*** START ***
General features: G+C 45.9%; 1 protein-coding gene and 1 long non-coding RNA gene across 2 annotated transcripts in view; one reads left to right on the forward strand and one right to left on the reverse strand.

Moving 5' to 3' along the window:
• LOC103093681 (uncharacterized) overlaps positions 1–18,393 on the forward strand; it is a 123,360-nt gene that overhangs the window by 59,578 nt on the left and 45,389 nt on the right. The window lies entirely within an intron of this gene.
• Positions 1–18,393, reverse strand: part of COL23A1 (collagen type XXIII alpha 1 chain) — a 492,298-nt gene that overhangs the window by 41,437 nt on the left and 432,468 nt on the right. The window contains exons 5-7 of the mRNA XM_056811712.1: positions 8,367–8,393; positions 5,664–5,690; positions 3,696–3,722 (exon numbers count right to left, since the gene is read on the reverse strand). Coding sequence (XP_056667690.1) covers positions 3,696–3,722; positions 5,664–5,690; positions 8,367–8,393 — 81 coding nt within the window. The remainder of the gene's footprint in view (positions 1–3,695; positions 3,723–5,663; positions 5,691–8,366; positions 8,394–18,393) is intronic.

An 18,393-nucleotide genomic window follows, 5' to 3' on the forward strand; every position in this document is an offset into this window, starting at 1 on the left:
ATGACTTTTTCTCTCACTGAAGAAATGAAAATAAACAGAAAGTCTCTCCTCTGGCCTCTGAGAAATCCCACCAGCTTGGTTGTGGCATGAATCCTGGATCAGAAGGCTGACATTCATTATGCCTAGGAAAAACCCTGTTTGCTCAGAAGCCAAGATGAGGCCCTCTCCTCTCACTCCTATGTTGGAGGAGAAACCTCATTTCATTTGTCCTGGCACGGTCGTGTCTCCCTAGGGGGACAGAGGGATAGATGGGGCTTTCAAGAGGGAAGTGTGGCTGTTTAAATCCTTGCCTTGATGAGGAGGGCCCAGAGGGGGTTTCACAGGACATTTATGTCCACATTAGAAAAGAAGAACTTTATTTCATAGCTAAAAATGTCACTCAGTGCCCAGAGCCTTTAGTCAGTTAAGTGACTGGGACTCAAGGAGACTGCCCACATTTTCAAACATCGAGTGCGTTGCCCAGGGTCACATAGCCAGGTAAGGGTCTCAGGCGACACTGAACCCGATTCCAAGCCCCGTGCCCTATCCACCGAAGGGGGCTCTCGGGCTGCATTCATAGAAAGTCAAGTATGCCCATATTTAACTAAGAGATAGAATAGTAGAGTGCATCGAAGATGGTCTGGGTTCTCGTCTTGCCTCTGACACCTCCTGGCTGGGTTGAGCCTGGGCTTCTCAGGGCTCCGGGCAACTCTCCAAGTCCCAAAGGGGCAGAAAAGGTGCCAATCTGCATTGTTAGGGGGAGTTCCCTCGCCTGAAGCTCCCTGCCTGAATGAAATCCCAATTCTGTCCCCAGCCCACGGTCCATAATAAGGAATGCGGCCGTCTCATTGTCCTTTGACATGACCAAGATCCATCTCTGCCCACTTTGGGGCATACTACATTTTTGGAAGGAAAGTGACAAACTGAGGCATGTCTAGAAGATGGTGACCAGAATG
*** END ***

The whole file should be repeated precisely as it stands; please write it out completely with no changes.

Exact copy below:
General features: G+C 45.9%; 1 protein-coding gene and 1 long non-coding RNA gene across 2 annotated transcripts in view; one reads left to right on the forward strand and one right to left on the reverse strand.

Moving 5' to 3' along the window:
• LOC103093681 (uncharacterized) overlaps positions 1–18,393 on the forward strand; it is a 123,360-nt gene that overhangs the window by 59,578 nt on the left and 45,389 nt on the right. The window lies entirely within an intron of this gene.
• Positions 1–18,393, reverse strand: part of COL23A1 (collagen type XXIII alpha 1 chain) — a 492,298-nt gene that overhangs the window by 41,437 nt on the left and 432,468 nt on the right. The window contains exons 5-7 of the mRNA XM_056811712.1: positions 8,367–8,393; positions 5,664–5,690; positions 3,696–3,722 (exon numbers count right to left, since the gene is read on the reverse strand). Coding sequence (XP_056667690.1) covers positions 3,696–3,722; positions 5,664–5,690; positions 8,367–8,393 — 81 coding nt within the window. The remainder of the gene's footprint in view (positions 1–3,695; positions 3,723–5,663; positions 5,691–8,366; positions 8,394–18,393) is intronic.

An 18,393-nucleotide genomic window follows, 5' to 3' on the forward strand; every position in this document is an offset into this window, starting at 1 on the left:
ATGACTTTTTCTCTCACTGAAGAAATGAAAATAAACAGAAAGTCTCTCCTCTGGCCTCTGAGAAATCCCACCAGCTTGGTTGTGGCATGAATCCTGGATCAGAAGGCTGACATTCATTATGCCTAGGAAAAACCCTGTTTGCTCAGAAGCCAAGATGAGGCCCTCTCCTCTCACTCCTATGTTGGAGGAGAAACCTCATTTCATTTGTCCTGGCACGGTCGTGTCTCCCTAGGGGGACAGAGGGATAGATGGGGCTTTCAAGAGGGAAGTGTGGCTGTTTAAATCCTTGCCTTGATGAGGAGGGCCCAGAGGGGGTTTCACAGGACATTTATGTCCACATTAGAAAAGAAGAACTTTATTTCATAGCTAAAAATGTCACTCAGTGCCCAGAGCCTTTAGTCAGTTAAGTGACTGGGACTCAAGGAGACTGCCCACATTTTCAAACATCGAGTGCGTTGCCCAGGGTCACATAGCCAGGTAAGGGTCTCAGGCGACACTGAACCCGATTCCAAGCCCCGTGCCCTATCCACCGAAGGGGGCTCTCGGGCTGCATTCATAGAAAGTCAAGTATGCCCATATTTAACTAAGAGATAGAATAGTAGAGTGCATCGAAGATGGTCTGGGTTCTCGTCTTGCCTCTGACACCTCCTGGCTGGGTTGAGCCTGGGCTTCTCAGGGCTCCGGGCAACTCTCCAAGTCCCAAAGGGGCAGAAAAGGTGCCAATCTGCATTGTTAGGGGGAGTTCCCTCGCCTGAAGCTCCCTGCCTGAATGAAATCCCAATTCTGTCCCCAGCCCACGGTCCATAATAAGGAATGCGGCCGTCTCATTGTCCTTTGACATGACCAAGATCCATCTCTGCCCACTTTGGGGCATACTACATTTTTGGAAGGAAAGTGACAAACTGAGGCATGTCTAGAAGATGGTGACCAGAATG